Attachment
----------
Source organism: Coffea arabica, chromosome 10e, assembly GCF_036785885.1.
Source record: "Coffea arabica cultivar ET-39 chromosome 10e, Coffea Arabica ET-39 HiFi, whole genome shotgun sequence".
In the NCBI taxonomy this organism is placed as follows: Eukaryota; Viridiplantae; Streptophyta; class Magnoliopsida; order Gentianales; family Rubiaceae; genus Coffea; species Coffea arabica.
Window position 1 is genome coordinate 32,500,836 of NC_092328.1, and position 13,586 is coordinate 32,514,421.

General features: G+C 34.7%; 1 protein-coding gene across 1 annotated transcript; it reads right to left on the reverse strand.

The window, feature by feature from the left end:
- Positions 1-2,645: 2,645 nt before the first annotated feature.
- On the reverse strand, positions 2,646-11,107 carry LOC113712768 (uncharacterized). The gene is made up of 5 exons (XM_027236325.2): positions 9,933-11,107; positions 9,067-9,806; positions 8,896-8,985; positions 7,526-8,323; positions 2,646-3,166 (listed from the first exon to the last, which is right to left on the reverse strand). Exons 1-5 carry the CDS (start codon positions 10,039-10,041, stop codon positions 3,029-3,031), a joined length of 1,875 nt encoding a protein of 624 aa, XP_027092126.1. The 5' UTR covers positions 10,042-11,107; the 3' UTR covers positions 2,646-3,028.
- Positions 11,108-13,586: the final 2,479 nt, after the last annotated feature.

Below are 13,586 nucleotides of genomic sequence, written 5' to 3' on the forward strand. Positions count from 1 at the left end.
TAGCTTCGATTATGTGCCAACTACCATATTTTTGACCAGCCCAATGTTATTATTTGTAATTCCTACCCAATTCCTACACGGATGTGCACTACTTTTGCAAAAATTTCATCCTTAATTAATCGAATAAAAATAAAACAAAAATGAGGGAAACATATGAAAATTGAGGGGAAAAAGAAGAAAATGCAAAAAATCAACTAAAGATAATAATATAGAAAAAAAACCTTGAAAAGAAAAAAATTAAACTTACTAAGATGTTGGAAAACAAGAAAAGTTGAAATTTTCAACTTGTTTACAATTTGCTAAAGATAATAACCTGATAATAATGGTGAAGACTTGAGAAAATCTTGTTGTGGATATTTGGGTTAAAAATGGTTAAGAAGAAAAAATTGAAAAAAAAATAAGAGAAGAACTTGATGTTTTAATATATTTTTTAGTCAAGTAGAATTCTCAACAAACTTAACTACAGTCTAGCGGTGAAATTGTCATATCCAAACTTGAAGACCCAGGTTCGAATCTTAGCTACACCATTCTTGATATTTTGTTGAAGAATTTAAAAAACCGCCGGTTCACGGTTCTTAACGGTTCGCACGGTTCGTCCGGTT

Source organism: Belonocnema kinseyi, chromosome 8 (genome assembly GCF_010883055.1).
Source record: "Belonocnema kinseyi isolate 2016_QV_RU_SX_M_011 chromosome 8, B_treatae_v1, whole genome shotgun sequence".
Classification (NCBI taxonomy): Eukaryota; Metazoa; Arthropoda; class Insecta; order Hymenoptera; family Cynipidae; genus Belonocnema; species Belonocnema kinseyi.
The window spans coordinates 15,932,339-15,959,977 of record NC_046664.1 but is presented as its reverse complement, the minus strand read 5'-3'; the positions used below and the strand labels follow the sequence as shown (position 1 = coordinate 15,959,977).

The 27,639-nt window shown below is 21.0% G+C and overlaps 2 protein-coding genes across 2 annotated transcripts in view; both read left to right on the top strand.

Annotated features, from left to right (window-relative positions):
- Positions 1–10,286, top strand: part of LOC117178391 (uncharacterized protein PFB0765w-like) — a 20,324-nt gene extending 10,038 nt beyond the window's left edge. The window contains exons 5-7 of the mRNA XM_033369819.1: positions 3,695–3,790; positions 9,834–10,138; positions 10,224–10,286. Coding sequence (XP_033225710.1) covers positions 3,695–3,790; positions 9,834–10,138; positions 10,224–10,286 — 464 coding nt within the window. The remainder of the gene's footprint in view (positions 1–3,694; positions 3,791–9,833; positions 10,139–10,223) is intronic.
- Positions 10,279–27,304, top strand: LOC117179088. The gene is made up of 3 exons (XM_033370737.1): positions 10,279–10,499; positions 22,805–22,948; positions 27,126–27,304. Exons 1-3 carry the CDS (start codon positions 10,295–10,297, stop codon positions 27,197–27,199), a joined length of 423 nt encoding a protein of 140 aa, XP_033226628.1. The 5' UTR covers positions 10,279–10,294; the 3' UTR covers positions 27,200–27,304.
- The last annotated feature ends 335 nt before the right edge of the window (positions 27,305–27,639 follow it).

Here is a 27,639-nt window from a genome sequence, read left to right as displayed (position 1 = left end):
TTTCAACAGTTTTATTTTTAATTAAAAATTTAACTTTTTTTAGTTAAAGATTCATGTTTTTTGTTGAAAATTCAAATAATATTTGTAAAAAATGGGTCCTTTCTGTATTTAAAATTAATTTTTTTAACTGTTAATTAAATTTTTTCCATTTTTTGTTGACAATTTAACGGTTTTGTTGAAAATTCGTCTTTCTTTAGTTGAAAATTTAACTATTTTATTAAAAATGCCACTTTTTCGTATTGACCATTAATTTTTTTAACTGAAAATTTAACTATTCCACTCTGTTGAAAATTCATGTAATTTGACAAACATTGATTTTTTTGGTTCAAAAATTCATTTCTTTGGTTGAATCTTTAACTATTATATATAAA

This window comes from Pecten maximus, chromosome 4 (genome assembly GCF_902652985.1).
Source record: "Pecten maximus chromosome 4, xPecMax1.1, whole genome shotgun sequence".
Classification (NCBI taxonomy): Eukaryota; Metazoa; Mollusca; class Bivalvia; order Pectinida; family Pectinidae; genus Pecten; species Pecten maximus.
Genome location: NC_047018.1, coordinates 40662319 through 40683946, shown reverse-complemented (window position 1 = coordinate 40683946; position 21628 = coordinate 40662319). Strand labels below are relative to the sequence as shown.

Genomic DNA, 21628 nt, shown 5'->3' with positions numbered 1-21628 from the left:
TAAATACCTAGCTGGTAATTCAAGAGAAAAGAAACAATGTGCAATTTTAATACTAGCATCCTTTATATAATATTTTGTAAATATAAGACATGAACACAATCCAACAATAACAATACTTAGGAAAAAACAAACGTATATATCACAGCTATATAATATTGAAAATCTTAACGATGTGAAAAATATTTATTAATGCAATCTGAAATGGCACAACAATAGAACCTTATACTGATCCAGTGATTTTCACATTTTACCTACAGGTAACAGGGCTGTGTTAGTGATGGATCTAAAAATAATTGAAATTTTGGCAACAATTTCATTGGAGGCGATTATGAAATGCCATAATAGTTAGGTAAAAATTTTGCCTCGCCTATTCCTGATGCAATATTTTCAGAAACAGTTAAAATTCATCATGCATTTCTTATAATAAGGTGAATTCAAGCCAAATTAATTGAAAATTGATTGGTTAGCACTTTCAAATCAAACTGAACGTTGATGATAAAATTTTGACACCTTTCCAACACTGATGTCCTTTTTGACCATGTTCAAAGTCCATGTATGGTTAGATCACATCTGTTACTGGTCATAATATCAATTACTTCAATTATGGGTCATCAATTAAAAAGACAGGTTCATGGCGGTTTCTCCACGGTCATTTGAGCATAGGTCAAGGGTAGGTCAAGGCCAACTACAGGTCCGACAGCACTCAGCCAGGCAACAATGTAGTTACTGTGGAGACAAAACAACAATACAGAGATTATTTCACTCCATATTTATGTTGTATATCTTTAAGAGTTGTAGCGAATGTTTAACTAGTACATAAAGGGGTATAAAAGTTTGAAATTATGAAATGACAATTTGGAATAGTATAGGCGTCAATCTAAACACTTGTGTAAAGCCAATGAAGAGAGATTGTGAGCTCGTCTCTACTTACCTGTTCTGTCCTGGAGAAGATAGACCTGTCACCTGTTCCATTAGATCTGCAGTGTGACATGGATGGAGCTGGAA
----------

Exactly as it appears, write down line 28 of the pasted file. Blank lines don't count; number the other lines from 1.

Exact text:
TAAATACCTAGCTGGTAATTCAAGAGAAAAGAAACAATGTGCAATTTTAATACTAGCATCCTTTATATAATATTTTGTAAATATAAGACATGAACACAATCCAACAATAACAATACTTAGGAAAAAACAAACGTATATATCACAGCTATATAATATTGAAAATCTTAACGATGTGAAAAATATTTATTAATGCAATCTGAAATGGCACAACAATAGAACCTTATACTGATCCAGTGATTTTCACATTTTACCTACAGGTAACAGGGCTGTGTTAGTGATGGATCTAAAAATAATTGAAATTTTGGCAACAATTTCATTGGAGGCGATTATGAAATGCCATAATAGTTAGGTAAAAATTTTGCCTCGCCTATTCCTGATGCAATATTTTCAGAAACAGTTAAAATTCATCATGCATTTCTTATAATAAGGTGAATTCAAGCCAAATTAATTGAAAATTGATTGGTTAGCACTTTCAAATCAAACTGAACGTTGATGATAAAATTTTGACACCTTTCCAACACTGATGTCCTTTTTGACCATGTTCAAAGTCCATGTATGGTTAGATCACATCTGTTACTGGTCATAATATCAATTACTTCAATTATGGGTCATCAATTAAAAAGACAGGTTCATGGCGGTTTCTCCACGGTCATTTGAGCATAGGTCAAGGGTAGGTCAAGGCCAACTACAGGTCCGACAGCACTCAGCCAGGCAACAATGTAGTTACTGTGGAGACAAAACAACAATACAGAGATTATTTCACTCCATATTTATGTTGTATATCTTTAAGAGTTGTAGCGAATGTTTAACTAGTACATAAAGGGGTATAAAAGTTTGAAATTATGAAATGACAATTTGGAATAGTATAGGCGTCAATCTAAACACTTGTGTAAAGCCAATGAAGAGAGATTGTGAGCTCGTCTCTACTTACCTGTTCTGTCCTGGAGAAGATAGACCTGTCACCTGTTCCATTAGATCTGCAGTGTGACATGGATGGAGCTGGAA